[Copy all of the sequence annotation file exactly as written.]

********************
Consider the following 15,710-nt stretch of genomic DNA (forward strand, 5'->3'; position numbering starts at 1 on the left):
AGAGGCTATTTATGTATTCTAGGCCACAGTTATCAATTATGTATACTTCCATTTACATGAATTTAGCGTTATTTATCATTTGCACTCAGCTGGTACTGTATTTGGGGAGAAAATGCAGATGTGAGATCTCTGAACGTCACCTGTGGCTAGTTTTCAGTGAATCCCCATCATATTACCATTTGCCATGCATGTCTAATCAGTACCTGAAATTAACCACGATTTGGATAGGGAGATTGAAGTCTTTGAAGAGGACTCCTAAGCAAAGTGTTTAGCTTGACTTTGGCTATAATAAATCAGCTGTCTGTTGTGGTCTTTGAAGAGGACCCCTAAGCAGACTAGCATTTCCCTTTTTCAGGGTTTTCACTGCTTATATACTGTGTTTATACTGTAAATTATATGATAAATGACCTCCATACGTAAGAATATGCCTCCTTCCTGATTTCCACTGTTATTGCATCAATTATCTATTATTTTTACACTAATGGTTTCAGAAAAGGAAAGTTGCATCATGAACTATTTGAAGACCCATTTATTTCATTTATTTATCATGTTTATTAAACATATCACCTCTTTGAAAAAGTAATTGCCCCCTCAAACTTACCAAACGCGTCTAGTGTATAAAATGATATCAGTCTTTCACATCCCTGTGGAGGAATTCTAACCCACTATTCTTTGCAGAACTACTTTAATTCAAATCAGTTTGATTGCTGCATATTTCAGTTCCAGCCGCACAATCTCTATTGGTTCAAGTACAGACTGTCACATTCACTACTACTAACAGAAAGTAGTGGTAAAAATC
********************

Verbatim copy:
Consider the following 15,710-nt stretch of genomic DNA (forward strand, 5'->3'; position numbering starts at 1 on the left):
AGAGGCTATTTATGTATTCTAGGCCACAGTTATCAATTATGTATACTTCCATTTACATGAATTTAGCGTTATTTATCATTTGCACTCAGCTGGTACTGTATTTGGGGAGAAAATGCAGATGTGAGATCTCTGAACGTCACCTGTGGCTAGTTTTCAGTGAATCCCCATCATATTACCATTTGCCATGCATGTCTAATCAGTACCTGAAATTAACCACGATTTGGATAGGGAGATTGAAGTCTTTGAAGAGGACTCCTAAGCAAAGTGTTTAGCTTGACTTTGGCTATAATAAATCAGCTGTCTGTTGTGGTCTTTGAAGAGGACCCCTAAGCAGACTAGCATTTCCCTTTTTCAGGGTTTTCACTGCTTATATACTGTGTTTATACTGTAAATTATATGATAAATGACCTCCATACGTAAGAATATGCCTCCTTCCTGATTTCCACTGTTATTGCATCAATTATCTATTATTTTTACACTAATGGTTTCAGAAAAGGAAAGTTGCATCATGAACTATTTGAAGACCCATTTATTTCATTTATTTATCATGTTTATTAAACATATCACCTCTTTGAAAAAGTAATTGCCCCCTCAAACTTACCAAACGCGTCTAGTGTATAAAATGATATCAGTCTTTCACATCCCTGTGGAGGAATTCTAACCCACTATTCTTTGCAGAACTACTTTAATTCAAATCAGTTTGATTGCTGCATATTTCAGTTCCAGCCGCACAATCTCTATTGGTTCAAGTACAGACTGTCACATTCACTACTACTAACAGAAAGTAGTGGTAAAAATC